It's a Swedish brand that contains lanolin, tea tree oil, jojoba oil, avocado oil, lecitin and macadamia oil. Made by Sjöbogården, and most likely discontinued because I haven't found it where I bought it last time I looked. The reason I didn't put the brand in the post is because it was just a local product I didn't expect anyone to be able to find anywhere else. I'm sure there are equally environment friendly hoof oils in the US of A, despite mr D Trump's avversion to global warming.

AutobotsAttack
June 26th, 2019, 04:16 PM
There’s plenty of products with lanolin targeted towards “ethic” hair.
It’s in a lot of products like hair lotion, and balms, and whatnot. I didn’t really fancy them when I used them, since they block out pretty much any other product or water that I put on my hair. Great for sealing in water on the very ends of my hair, but that’s about it.

pailin
June 26th, 2019, 09:43 PM
I never had any problems when I used lanolin in my hair. I only used a tiny dab, mostly in the ends. Usually in combination with another oil for spreadability. Pat it in rather than rub. Never any difficulty washing it out, and I've done it many times. Not saying that everyone should try it, but I am saying that it worked ok for me.

And there's no difficult chemistry involved in mixing it with other oils. Like I said above, I mostly mixed them in my hands. The important thing for mixing isn't the type of oil; it's solubility and I can tell you they mix quite nicely.

Now if you're going to combine it in a bottle, you'll have to warm it up. I make a mixture with shea butter and lanolin for use on my hands and I basically dump it all in a jar and microwave (carefully, a little at a time) just to soften them both enough that I can stir. Sometimes I've also used coconut oil in that but not usually - it's hot where I live so coconut oil is liquid at room temperature. I like this mixture to be solid for use as a hand cream.

Anyway, lanolin mixes fine with oils.

Eta: I am a daily washer, with sulfate shampoo. So there's that.

milosmomma
June 26th, 2019, 09:54 PM
Thanks for the info autobots and pailin. Autobots that information makes me want to retry the "knot on my watch" for sealing and just on the very ends this time.
Pailin I appreciate you explaining how they mix together. I dont have first hand experience mixing lanolin but I play around with alot of oils and butters so I envisioned how it would work and you confirmed my thoughts

dyna
June 26th, 2019, 10:20 PM
I don't know, and have never tried using it in human hair. But I use lanolin for other purposes. It's rather waxy (for my uses, it gets dissolved in solvent). But I don't see why it should hurt human hair (other than maybe requiring a really good wash to remove).

Hairkay
June 27th, 2019, 04:24 PM
I have no need of lanolin (sheep sebum) since I don't strip my hair of my own sebum completely. That's also one of the things I need to stay away from due to allergies. I just make do with my own sebum.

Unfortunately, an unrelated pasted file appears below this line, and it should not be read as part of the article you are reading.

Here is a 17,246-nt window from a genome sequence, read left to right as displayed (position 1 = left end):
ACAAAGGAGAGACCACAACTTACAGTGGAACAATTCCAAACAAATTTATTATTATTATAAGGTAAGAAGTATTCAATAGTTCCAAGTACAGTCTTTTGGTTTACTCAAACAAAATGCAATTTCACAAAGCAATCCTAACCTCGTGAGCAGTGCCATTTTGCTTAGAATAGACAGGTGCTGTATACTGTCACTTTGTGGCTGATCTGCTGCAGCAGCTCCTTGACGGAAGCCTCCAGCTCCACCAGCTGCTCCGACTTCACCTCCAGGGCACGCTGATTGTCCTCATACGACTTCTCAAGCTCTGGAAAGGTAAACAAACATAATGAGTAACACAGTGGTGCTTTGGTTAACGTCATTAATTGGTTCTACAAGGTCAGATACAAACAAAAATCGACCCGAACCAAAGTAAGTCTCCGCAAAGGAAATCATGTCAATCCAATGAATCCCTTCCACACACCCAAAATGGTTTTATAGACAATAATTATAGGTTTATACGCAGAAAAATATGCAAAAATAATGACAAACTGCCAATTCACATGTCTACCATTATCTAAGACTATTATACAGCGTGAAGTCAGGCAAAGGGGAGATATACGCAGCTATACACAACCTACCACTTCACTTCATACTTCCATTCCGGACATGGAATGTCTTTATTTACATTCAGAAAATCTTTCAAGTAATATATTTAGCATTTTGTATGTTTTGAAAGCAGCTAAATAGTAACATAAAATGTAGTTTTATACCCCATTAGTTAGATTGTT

AutobotsAttack
June 27th, 2019, 07:53 PM
Thanks for the info autobots and pailin. Autobots that information makes me want to retry the "knot on my watch" for sealing and just on the very ends this time.
Pailin I appreciate you explaining how they mix together. I dont have first hand experience mixing lanolin but I play around with alot of oils and butters so I envisioned how it would work and you confirmed my thoughts

For what it’s worth I think it’s worth a shot. I like putting heavy stuff on my ends to seal, so maybe give it a whirl if your ends hold up well with it

pailin
June 27th, 2019, 10:31 PM
milosmama, hope that's helpful. I believe lanolin is a humectant, and maybe that's why I like it (I am a big big fan of glycerin; at the moment I'm back onto glycerin in water as a mister spray). This may also be why it's so sticky, at least at first.

I liked the lanolin and shea butter combo when I was in the US in the winter and trying to control the extra dryness and static frizz. I don't generally use it here because it's so hot and humid I don't need it. But I do like using it on my hands at night because I know it's fine when some of it gets into my hair (I figure that's inevitable since I sleep with my hair loose and just pick it up and move it around as necessary).

If you mix it into straight up oils in a bottle, so you'll have a liquid, I do find that ends up cloudy, so I guess it's not entirely soluble. So for making a mixture in a jar (not just mixing in my hands as I use it), I think it's better with other things that will be solid at room temperature.

milosmomma
June 28th, 2019, 12:06 AM
Yes you guys, sealing my ends today with the knot on my watch product with lanolin in it work great today. I did double braids and sprits the tassels and last few inches with water first and applied said product(it was extremely humid today which may have helped) but my ends feel soft, supple and moisturized even after receiving a full day of friction swinging around as I hiked in the woods :)